The pair eventually come upon another male administrator, who informs Cezar that he can either wear a mask to attend class, stand outside on the football field, or have his parents pick him up. Cezar informed the administrator that they could call his parents and that he would go to class. 

Cezar then comes upon the female administrator who repeated what the two prior male administrators said: Cezar would either have to wear a mask or have his parents pick him up. The female administrator refused to call Cezar’s parents.

At that point, Cezar requested that the administrator sign a document confirming that he had been kicked off campus by school staff due to his peaceful protest against wearing a mask. The administrator refused. She suggested Cezar talk to the school board and superintendent about his refusal to wear a mask. 

“I don’t feel like they listen because no ever comes from it,” said Cezar. “And when it does, it’s very minimal.” 

Another female administrator suggested that they call the police because she “didn’t feel comfortable” with Cezar around, and that she was going to retreat to a “safer space.” The administrator then explained to Cezar that his rights ended where their rights began.

Cezar also had another document from his parents asserting his right to peacefully protest masking, replicated below:

“To whom it concerns,

Students have a constitutional right to participate in non-disruptive protests during the school day. This means that school officials cannot retaliate against or discipline student protestors unless the protests cause, or are reasonably expected to cause, the disruption of school events or make it impossible for school officials to maintain order. 

As the child’s parent this letter is not only my expressed permission but an assertion of my child’s right to peacefully protest in the following manner:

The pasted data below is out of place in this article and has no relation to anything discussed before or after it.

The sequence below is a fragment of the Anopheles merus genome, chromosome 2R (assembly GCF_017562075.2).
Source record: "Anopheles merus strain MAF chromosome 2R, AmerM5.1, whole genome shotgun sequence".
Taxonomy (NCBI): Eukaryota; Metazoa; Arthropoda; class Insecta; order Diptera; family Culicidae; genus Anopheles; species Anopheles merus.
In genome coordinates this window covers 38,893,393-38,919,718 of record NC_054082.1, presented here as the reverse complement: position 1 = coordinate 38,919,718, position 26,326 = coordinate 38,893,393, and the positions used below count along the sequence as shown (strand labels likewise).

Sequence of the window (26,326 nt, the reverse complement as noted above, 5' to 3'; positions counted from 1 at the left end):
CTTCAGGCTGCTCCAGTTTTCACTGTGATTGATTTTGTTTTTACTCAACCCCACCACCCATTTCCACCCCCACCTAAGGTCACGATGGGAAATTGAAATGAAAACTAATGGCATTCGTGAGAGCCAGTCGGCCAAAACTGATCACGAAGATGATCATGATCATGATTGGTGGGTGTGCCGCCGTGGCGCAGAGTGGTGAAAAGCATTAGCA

• Not wearing a mask –
    • 1) Demonstrating concern regarding the potential health and safety issues, such as decreased oxygen levels and inhalation of harmful bacteria, that arise through mandated mask-wearing forced upon the individual; and 
    • 2) Exercising freedom of choice, conscience, or taking actions aligned with an individual’s creed.

School policy allows for expressive speech at all times, in-so-far as the speech does not interfere with the normal operations of the school. Because my child’s expressive speech will not impact school operations, I expect there will be no issues for my child.

My child is not to be sent to the office. I do not give my child permission to leave campus, nor will I pick my child up. My child shall not be harassed, bullied, or treated differently by any teacher, administrator, faculty, or student for standing up for his/her right to peacefully protest the mask mandates. If any teacher or administrator takes issue with my child’s right to protest, please contact me to meet with them and the principal for further discussion.”

Cezar expressed gratitude that he’s been able to have in-person learning again, but lamented at the difficulties, inconsistencies, and behavior changes from others he’s endured. He described how no educator was willing to help him or even offer a kind word when he was unable to breathe through a mask due to severe allergies.

“The constant masking and being told to put your mask up – teachers are not nice about this, they are kind of aggressive when it comes to making sure our masks are up,” explained Cezar. “I had an incident with a teacher where it’s the end of the school day, I’m walking out and I take off my mask because I’ve been wearing it all day and he like gets right up on me in my personal space and he’s telling me to put my mask back on and he’s demanding it and raising his voice and whatnot. It’s purely not right to talk to us this way.”

Corinne Murdock is a reporter for AZ Free News. Follow her latest on Twitter, or email tips to

ASBA Drops Its Membership In National School Board Association

ASBA Drops Its Membership In National School Board Association

By Terri Jo Neff |

Earlier this week the Arizona School Board Association voted to end its relationship with the National School Board Association, a group which has been under fire by parents, school officials, and legislators for several months.  

In her Feb. 16 letter to NSBA, Dr. Sheila Harrison-Williams said the ASBA board of directors voted to discontinue membership in the national organization. Harrison-Williams, who is ASBA’s executive director, referenced a missive the national organization issued to President Joe Biden last fall in which the actions of parents trying to be involved in their children’s education were compared to acts of domestic terrorism.